So you have $450 million of debt coming due at 5.6% this year. The only other use of proceeds could be the line of credit and if you just take your billing dollars of financing that will lease about $550 million to pay down the line. That result in a lower payback rate than what your raising the capital. So, I’m just trying to figure out based on that guidance you gave, how much dilution have you embedded in for capital raising?

Bill Stein

Right now all of the new capital is going to pay down the revolver. That is obviously are very modest rate, (inaudible) so that’s where the dilution is. And then revolver has been taken up over the course of the year as we complete our construction program which is what’s in the -- was about in the guidance.

Michael Bilerman - Citi

Okay. And then on NAV how does it compare Investor Day to today, it does look like there is additional other assets and obviously the NOI is very higher, so if we were to take the same cap rates is that the right math to do?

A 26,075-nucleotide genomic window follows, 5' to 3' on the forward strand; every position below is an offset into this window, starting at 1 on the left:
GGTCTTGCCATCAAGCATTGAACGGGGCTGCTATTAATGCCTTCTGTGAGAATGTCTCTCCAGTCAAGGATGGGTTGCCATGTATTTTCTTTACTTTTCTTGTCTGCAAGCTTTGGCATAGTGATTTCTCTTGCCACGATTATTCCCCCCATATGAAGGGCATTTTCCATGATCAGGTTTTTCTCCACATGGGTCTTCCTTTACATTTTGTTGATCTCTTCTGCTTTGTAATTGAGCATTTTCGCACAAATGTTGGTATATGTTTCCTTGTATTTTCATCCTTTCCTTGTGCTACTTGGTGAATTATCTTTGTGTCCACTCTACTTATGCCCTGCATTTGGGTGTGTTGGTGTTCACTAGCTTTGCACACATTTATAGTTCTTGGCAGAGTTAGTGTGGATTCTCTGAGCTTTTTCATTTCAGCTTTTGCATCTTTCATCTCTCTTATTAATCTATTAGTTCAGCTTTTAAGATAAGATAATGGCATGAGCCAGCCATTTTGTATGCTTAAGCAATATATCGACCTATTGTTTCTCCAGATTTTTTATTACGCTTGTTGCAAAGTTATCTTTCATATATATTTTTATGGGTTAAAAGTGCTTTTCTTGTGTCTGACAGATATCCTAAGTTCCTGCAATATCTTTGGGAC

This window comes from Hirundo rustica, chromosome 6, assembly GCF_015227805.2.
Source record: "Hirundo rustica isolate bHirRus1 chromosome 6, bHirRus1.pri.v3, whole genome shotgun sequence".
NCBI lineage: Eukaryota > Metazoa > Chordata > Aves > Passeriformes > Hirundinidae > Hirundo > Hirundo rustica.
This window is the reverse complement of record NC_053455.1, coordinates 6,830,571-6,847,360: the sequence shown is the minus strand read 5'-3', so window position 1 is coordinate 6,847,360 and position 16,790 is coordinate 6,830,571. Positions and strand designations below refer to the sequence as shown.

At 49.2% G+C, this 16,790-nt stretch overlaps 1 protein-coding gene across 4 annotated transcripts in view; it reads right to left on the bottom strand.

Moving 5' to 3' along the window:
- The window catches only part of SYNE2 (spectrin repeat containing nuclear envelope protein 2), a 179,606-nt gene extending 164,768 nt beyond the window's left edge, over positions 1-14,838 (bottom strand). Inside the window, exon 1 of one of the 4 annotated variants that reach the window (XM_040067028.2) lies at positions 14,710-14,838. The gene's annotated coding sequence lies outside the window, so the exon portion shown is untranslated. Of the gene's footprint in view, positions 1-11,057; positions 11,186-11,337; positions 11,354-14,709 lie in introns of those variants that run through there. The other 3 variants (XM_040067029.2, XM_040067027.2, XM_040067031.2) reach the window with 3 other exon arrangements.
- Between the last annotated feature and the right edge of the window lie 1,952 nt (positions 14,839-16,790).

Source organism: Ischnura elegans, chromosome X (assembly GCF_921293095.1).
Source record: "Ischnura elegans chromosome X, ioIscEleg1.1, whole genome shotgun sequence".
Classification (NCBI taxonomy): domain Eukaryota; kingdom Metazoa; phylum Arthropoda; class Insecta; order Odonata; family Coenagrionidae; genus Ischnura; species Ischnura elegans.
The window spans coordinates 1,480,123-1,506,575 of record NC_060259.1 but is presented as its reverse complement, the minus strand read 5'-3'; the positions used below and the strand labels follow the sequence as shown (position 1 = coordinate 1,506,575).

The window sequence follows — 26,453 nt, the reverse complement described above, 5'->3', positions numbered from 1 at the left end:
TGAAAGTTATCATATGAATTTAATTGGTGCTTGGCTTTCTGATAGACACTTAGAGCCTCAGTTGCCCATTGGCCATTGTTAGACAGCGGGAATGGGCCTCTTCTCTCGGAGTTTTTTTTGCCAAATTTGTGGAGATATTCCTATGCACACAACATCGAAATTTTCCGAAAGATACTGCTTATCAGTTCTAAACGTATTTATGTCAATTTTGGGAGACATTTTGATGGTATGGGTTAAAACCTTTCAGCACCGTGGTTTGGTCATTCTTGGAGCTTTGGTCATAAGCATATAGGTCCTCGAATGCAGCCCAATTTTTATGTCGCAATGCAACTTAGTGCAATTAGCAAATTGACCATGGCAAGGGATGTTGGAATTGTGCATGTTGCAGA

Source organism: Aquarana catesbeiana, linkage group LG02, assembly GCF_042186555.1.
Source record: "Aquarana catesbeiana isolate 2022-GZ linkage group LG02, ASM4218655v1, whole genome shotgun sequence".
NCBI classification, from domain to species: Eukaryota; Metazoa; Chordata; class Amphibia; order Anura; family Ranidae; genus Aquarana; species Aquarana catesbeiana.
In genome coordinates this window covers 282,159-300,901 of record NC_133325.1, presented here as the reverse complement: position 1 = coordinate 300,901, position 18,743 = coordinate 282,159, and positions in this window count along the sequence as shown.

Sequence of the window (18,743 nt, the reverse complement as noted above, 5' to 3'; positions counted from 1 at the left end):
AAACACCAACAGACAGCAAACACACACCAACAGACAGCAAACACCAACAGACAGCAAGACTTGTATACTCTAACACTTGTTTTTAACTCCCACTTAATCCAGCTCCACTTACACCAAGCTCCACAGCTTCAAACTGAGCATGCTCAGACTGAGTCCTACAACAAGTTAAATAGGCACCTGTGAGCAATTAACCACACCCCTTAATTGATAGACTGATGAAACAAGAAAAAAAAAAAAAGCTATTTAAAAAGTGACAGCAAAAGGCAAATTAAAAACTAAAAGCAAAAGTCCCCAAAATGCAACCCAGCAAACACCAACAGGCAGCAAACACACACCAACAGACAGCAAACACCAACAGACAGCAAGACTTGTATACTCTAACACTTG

Bill Stein

Right. So there is about $26 million of increase in annualized NOI growth from Q3 to Q4. There is $14 million increase in NOI in the fiscal year ‘14 backlog. There is $500 million plus of CIP related asset value. And that’s really the upside potential slide that we’ve presented and then there is a $300 million increase in debt which would obviously from the NAV.

Operator

And ladies and gentlemen, this will conclude our question-and-answer session. We thank everyone for joining today’s conference call. You may now disconnect your lines.